In cueing tasks, the magnitude of IOR reaches its maximum about 300–500 ms following cue onset, and then steadily decreases (for reviews, see Klein, 2000; Samuel & Kat, 2003). However, we have limited knowledge of how the spatial gradient of IOR evolves over time because the time course of IOR is typically examined only at the cued location (for exceptions to this generalization, see Samuel & Kat, 2003; Taylor et al., 2015; Vaughan, 1984). Here we highlight studies that have examined this issue using manual responses. A coarse characterization of the IOR gradient was performed in Samuel and Kat (2003) by presenting the target 0°, 90°, or 180° (polar angle) away from the cue. This study examined cue-target onset asynchronies (CTOAs) ranging between 0 and 3,200 ms, and clear IOR gradients were observed only for CTOAs below 1 s. A recent study by Taylor et al. (2015) examined the gradient of IOR on a finer scale, but with a narrower range of CTOAs (100–800 ms). The IOR gradient was found to reach a plateau around 400 ms after cue onset. How the gradient evolves later on remains unclear primarily because of the spatial or temporal limits highlighted in Table 1.
Table 1

The methodological properties of previous studies and the present study


Samuel & Kat 2003

Bennet & Pratt 2001

Taylor et al. 2015

Present study

Grain of C-T separations


Very high

Very high


Cue eccentricities





Target eccentricities





Range of gradient

0–180° (polar)




CTOAs (ms)





The studies discussed above (Bennett & Pratt, 2001; Samuel & Kat, 2003; Taylor et al., 2015) give us a glimpse into the IOR gradient and how it evolves over time. However, considering the parametric (see Table 1) and methodological limitations of these studies – which are discussed next – caution must be taken when interpreting these findings. Firstly, Bennett and Pratt (2001) used a constant CTOA (800 ms) so no information about time-course was provided. Secondly, although the task used by Taylor et al. (2015) allowed for an examination of the IOR gradient over time, the longest CTOA tested was only 800 ms. Because IOR can last for at least 3 s (e.g., Samuel & Kat, 2003), CTOAs above 800 ms are critical in characterizing the time-course of the IOR gradient. Finally, the study by Samuel and Kat (2003) examined a good range of CTOAs (0–3,000 ms), however, only one eccentricity was examined and the cue-target (angular) separations (0°, 90°, and 180°) were too coarse to accurately reveal the IOR gradient.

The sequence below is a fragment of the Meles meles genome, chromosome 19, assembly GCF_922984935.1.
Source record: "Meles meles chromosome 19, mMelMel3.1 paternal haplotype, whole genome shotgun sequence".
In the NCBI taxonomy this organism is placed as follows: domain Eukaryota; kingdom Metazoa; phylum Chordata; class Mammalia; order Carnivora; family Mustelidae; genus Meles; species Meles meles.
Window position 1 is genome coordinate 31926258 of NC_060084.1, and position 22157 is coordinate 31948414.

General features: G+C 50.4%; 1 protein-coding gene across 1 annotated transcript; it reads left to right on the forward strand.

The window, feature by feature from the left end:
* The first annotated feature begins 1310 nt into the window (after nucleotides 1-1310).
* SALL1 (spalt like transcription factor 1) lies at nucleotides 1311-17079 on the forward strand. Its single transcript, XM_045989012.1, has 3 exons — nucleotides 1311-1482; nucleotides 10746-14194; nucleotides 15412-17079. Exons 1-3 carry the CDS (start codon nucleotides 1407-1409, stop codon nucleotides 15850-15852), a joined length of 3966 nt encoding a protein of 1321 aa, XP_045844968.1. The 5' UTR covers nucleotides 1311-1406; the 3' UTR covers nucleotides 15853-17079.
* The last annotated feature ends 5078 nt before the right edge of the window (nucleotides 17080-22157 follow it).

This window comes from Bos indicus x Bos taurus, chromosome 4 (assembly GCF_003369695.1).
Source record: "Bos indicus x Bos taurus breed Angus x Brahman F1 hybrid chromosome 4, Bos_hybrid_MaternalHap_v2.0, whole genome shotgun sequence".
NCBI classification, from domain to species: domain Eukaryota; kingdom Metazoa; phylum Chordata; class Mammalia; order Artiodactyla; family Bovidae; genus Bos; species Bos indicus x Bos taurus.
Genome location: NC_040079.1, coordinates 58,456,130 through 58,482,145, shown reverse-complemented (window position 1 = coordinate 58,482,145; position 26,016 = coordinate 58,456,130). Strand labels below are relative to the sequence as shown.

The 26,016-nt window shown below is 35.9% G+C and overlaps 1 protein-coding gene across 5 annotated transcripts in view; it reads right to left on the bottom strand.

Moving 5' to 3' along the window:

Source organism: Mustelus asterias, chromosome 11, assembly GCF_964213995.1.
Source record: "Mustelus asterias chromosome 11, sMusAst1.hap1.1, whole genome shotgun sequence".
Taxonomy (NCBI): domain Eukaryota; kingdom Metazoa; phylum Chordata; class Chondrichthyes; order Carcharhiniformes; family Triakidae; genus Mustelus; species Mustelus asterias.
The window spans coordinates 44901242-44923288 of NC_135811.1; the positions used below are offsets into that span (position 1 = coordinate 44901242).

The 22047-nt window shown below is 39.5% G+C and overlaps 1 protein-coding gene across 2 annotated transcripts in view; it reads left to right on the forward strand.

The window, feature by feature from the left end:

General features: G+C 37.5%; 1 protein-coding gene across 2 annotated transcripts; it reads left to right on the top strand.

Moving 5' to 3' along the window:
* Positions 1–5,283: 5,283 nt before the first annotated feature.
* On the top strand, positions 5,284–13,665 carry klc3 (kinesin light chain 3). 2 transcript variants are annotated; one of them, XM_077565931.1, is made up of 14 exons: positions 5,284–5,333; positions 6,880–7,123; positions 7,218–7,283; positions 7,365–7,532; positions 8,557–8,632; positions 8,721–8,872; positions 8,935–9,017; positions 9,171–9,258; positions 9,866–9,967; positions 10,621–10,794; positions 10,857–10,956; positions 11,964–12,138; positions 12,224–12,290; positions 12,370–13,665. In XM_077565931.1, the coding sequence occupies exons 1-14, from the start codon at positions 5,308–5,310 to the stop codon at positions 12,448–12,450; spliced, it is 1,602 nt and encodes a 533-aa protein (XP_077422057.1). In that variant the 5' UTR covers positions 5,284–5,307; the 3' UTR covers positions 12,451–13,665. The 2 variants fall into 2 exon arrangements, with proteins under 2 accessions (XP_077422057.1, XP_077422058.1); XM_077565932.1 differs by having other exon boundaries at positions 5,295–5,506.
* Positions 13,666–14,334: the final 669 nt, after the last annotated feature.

The present study was designed to reveal how the IOR gradient evolves over time, with reasonably fine spatial resolution and broad temporal coverage. We highlight three methodological departures from previous work. First, the IOR gradient was probed within a large visual region (diameter = 35°). Second, we used a broad range of CTOAs (100–3,600 ms) that were randomly intermixed within a block of trials. Third, IOR effects were not merely inferred from changes in raw RTs (as in Bennett & Pratt, 2001 and Taylor et al., 2015), but were quantified by subtracting RTs to targets presented at uncued control locations.


The present research was approved by the Institutional Review Board of Center for Cognition and Brain Disorders at Hangzhou Normal University, and all participants gave written informed consent.


Twelve naïve volunteers (five females, mean age: 20.8 years) from the local community took part in this experiment. All of them were right-handed and reported normal or corrected-to-normal visual acuity. They were paid 40 Yuan per hour.

Apparatus and stimuli